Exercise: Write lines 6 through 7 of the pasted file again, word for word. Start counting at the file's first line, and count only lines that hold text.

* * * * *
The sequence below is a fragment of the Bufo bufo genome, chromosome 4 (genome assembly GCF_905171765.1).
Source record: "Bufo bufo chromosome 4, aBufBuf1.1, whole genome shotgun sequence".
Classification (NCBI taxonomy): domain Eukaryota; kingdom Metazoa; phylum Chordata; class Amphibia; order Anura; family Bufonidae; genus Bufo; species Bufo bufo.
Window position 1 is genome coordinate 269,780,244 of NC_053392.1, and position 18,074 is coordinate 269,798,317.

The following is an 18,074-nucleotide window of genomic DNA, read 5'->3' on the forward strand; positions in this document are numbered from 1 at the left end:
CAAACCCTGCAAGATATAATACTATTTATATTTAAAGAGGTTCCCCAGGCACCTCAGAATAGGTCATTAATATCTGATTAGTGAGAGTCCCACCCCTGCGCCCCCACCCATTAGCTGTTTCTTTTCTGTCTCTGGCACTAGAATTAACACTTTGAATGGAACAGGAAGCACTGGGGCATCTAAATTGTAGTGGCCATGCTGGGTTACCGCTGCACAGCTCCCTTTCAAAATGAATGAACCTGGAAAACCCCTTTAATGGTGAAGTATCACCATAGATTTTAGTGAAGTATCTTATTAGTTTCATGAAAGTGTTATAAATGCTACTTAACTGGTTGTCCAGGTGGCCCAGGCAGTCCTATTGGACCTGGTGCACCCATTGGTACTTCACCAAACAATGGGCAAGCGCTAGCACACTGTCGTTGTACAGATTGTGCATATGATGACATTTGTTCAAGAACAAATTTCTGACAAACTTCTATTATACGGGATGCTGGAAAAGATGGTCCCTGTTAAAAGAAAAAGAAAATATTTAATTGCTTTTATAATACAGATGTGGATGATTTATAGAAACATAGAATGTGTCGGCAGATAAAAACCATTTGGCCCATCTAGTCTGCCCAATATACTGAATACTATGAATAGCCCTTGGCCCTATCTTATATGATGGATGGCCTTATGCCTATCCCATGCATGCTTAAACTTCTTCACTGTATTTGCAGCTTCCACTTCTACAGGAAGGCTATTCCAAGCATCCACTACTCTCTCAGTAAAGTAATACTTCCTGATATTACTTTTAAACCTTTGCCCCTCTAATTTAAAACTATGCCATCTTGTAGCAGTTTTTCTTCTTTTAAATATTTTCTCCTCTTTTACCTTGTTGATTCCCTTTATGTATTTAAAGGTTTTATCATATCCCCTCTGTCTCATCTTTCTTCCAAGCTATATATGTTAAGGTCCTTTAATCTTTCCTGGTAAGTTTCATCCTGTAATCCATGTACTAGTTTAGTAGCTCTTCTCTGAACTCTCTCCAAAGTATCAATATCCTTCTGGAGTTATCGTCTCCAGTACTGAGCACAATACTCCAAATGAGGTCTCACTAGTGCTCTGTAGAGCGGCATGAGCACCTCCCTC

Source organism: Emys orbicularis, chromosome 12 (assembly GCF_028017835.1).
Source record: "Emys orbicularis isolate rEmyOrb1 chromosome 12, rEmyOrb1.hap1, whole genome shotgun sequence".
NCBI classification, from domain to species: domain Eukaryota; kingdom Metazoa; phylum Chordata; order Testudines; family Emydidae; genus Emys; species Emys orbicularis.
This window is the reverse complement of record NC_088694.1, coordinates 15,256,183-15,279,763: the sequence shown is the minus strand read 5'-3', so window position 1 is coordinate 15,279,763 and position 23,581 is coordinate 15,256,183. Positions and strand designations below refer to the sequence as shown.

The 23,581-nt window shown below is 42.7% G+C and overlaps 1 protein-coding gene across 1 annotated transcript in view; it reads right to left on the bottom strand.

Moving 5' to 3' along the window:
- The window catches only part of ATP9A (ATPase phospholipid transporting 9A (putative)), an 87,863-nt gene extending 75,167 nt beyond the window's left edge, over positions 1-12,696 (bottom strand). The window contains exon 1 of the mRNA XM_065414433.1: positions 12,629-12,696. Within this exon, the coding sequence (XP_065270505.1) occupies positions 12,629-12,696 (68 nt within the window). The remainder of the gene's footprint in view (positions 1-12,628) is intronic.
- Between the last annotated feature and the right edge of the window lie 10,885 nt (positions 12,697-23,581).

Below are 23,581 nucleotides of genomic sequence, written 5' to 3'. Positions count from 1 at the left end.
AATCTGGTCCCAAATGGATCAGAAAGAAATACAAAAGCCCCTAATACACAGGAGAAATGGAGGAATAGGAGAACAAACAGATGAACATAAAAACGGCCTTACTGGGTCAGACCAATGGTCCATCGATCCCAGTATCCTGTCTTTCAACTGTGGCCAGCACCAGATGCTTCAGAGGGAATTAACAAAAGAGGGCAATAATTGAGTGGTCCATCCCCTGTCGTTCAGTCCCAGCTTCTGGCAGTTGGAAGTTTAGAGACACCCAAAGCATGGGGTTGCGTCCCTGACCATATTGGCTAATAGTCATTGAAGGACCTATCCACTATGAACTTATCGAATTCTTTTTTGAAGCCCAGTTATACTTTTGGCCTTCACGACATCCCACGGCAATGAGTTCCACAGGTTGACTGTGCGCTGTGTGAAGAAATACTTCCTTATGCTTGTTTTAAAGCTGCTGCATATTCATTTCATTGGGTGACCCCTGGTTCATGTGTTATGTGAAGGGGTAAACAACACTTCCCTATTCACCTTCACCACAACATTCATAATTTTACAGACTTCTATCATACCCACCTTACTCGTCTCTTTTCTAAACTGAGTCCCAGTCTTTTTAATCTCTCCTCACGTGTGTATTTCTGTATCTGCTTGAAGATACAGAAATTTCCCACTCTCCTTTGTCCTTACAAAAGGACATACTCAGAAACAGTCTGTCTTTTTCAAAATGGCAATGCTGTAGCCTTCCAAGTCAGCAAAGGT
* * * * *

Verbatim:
CAAACCCTGCAAGATATAATACTATTTATATTTAAAGAGGTTCCCCAGGCACCTCAGAATAGGTCATTAATATCTGATTAGTGAGAGTCCCACCCCTGCGCCCCCACCCATTAGCTGTTTCTTTTCTGTCTCTGGCACTAGAATTAACACTTTGAATGGAACAGGAAGCACTGGGGCATCTAAATTGTAGTGGCCATGCTGGGTTACCGCTGCACAGCTCCCTTTCAAAATGAATGAACCTGGAAAACCCCTTTAATGGTGAAGTATCACCATAGATTTTAGTGAAGTATCTTATTAGTTTCATGAAAGTGTTATAAATGCTACTTAACTGGTTGTCCAGGTGGCCCAGGCAGTCCTATTGGACCTGGTGCACCCATTGGTACTTCACCAAACAATGGGCAAGCGCTAGCACACTGTCGTTGTACAGATTGTGCATATGATGACATTTGTTCAAGAACAAATTTCTGACAAACTTCTATTATACGGGATGCTGGAAAAGATGGTCCCTGTTAAAAGAAAAAGAAAATATTTAATTGCTTTTATAATACAGATGTGGATGATTTATAGAAACATAGAATGTGTCGGCAGATAAAAACCATTTGGCCCATCTAGTCTGCCCAATATACTGAATACTATGAATAGCCCTTGGCCCTATCTTATATGATGGATGGCCTTATGCCTATCCCATGCATGCTTAAACTTCTTCACTGTATTTGCAGCTTCCACTTCTACAGGAAGGCTATTCCAAGCATCCACTACTCTCTCAGTAAAGTAATACTTCCTGATATTACTTTTAAACCTTTGCCCCTCTAATTTAAAACTATGCCATCTTGTAGCAGTTTTTCTTCTTTTAAATATTTTCTCCTCTTTTACCTTGTTGATTCCCTTTATGTATTTAAAGGTTTTATCATATCCCCTCTGTCTCATCTTTCTTCCAAGCTATATATGTTAAGGTCCTTTAATCTTTCCTGGTAAGTTTCATCCTGTAATCCATGTACTAGTTTAGTAGCTCTTCTCTGAACTCTCTCCAAAGTATCAATATCCTTCTGGAGTTATCGTCTCCAGTACTGAGCACAATACTCCAAATGAGGTCTCACTAGTGCTCTGTAGAGCGGCATGAGCACCTCCCTC

Source organism: Emys orbicularis, chromosome 12 (assembly GCF_028017835.1).